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Wednesday, December 9, 2020

Poker and Card-Playing in Gambling with Love from Gambling on a Cowboy boxed set by Kaye Spencer #prairierosepubs #westernromance #westernromanceboxedset


Long about 2007ish, I entered an on-line writing contest sponsored by a book promotion company. It was a 3-Round competition. The first two stages of the contest were writing the first 1000 words of a two stories based on pre-determined story prompts. The third stage was to create a newsletter. At each stage, you posted your entry and readers logged-in and voted. Finalists went on to the next level. (FYI: I made it to the newsletter level with both of my story prompts, but I didn’t win. I think I placed third or fourth.) 

Anyway, Gambling with Love, which is included in the new boxed set from Prairie Rose Publications (released November 122, 2020) evolved from one of those story prompts. Here’s the prompt:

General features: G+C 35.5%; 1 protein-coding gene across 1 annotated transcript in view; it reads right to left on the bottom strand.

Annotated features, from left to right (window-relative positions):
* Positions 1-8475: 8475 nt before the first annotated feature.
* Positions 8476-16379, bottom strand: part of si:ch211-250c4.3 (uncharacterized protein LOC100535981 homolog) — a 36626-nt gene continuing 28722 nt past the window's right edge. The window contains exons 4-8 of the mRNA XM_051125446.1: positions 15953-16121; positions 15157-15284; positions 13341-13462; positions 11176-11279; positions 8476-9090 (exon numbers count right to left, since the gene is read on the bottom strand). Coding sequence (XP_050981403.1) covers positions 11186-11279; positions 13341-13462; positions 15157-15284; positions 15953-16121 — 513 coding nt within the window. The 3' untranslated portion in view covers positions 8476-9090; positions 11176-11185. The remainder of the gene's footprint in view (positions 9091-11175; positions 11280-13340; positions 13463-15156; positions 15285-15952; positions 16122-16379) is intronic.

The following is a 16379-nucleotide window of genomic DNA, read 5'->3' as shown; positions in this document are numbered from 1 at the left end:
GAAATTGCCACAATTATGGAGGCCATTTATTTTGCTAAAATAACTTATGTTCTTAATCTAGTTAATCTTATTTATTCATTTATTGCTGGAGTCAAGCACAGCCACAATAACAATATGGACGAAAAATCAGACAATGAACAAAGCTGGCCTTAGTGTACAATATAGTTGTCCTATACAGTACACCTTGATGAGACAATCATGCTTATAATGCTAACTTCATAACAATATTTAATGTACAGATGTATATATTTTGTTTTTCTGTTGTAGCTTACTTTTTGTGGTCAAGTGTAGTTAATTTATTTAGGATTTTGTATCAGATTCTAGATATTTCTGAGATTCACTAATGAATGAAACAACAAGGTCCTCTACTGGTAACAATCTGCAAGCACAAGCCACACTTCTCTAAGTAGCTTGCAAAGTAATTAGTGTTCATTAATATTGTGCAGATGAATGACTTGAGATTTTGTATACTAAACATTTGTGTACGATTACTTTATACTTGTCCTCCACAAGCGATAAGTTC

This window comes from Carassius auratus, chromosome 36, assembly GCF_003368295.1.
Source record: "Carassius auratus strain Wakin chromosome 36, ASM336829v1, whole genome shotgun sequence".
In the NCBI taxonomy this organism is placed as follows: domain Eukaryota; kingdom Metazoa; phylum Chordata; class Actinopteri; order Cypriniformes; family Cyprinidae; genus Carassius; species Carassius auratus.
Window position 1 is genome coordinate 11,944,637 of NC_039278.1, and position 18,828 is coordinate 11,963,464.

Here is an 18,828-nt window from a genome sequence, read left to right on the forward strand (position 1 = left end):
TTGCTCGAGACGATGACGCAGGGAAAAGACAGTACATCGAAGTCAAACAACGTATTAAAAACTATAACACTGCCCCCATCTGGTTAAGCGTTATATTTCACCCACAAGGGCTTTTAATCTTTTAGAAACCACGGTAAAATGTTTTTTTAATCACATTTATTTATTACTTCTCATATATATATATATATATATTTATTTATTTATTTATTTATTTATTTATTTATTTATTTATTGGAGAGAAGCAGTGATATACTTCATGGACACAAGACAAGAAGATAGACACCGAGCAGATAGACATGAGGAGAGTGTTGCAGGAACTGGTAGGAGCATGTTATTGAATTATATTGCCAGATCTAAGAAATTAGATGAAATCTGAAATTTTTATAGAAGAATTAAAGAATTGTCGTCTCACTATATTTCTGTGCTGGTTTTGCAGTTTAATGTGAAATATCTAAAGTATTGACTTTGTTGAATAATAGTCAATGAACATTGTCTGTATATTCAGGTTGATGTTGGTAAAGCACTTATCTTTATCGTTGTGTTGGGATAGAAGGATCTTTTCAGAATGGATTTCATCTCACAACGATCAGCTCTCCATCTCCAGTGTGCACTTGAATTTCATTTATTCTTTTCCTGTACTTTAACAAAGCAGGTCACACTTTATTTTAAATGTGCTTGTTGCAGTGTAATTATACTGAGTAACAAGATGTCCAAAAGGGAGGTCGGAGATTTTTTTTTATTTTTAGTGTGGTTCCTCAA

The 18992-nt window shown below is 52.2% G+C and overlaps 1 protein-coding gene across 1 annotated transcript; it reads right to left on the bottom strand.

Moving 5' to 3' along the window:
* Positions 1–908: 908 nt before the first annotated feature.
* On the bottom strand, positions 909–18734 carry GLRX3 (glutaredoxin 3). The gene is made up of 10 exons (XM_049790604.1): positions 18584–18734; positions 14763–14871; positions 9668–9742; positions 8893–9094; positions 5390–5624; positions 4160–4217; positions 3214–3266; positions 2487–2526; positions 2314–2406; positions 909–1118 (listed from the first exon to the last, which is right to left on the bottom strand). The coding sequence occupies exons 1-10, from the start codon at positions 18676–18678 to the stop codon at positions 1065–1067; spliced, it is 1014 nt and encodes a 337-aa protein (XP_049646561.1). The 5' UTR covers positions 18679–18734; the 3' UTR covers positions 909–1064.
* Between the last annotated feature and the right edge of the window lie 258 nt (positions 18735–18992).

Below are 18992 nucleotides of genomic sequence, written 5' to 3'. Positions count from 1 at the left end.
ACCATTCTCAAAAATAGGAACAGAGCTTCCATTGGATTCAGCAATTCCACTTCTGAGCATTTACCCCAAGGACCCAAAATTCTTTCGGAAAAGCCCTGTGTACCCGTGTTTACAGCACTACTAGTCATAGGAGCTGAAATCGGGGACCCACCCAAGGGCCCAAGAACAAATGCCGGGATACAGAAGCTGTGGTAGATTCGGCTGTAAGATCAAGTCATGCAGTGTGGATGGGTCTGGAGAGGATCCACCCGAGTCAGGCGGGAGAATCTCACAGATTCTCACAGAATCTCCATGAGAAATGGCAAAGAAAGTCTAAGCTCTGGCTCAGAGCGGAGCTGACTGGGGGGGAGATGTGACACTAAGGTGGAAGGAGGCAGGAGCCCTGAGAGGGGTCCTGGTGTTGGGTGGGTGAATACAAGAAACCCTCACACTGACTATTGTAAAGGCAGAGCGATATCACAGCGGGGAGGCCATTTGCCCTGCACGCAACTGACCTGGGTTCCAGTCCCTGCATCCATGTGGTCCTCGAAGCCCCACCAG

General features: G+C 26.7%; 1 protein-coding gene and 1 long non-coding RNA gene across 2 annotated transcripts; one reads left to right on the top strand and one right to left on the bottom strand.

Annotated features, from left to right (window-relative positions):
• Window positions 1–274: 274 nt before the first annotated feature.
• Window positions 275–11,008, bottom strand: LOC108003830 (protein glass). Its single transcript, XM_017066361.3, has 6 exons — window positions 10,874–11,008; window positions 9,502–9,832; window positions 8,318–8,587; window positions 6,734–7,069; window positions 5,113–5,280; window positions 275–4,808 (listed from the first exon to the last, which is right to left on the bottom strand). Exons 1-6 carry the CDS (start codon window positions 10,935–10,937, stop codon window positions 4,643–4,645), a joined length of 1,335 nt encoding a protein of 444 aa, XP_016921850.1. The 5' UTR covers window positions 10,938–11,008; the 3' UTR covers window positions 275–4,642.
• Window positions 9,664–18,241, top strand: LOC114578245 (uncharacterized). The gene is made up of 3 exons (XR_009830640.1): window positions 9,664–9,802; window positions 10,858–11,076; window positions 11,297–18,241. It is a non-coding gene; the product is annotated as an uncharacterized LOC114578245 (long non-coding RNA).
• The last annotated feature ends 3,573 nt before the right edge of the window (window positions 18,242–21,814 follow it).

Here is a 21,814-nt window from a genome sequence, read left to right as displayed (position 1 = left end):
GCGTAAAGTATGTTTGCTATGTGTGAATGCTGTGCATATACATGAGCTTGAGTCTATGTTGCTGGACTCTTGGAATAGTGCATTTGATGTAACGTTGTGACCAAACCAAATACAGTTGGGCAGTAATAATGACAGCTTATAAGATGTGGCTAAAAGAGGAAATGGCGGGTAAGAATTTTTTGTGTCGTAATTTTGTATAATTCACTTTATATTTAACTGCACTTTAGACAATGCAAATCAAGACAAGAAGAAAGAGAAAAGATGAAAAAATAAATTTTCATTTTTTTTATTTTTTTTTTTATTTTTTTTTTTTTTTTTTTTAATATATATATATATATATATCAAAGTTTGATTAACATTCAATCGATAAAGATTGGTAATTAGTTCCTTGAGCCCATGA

Character A is in law enforcement and must find and arrest Character B. These characters have a romantic history that went sour. Character A’s feelings are still strong for Character B. Write their reunion scene with the arrest in mind.

Gambling with Love is set in 1883 in Denver, Colorado against the backdrop of a high-stakes poker tournament. The heroine, Lainie Conrad (Character B) is a professional poker player seeking revenge against the gambler responsible for her husband’s murder. Her plans for revenge are compromised when U.S. Deputy Marshal Nick Foster (Character A) shows up to arrest and escort her back east to stand trial for suspected murder.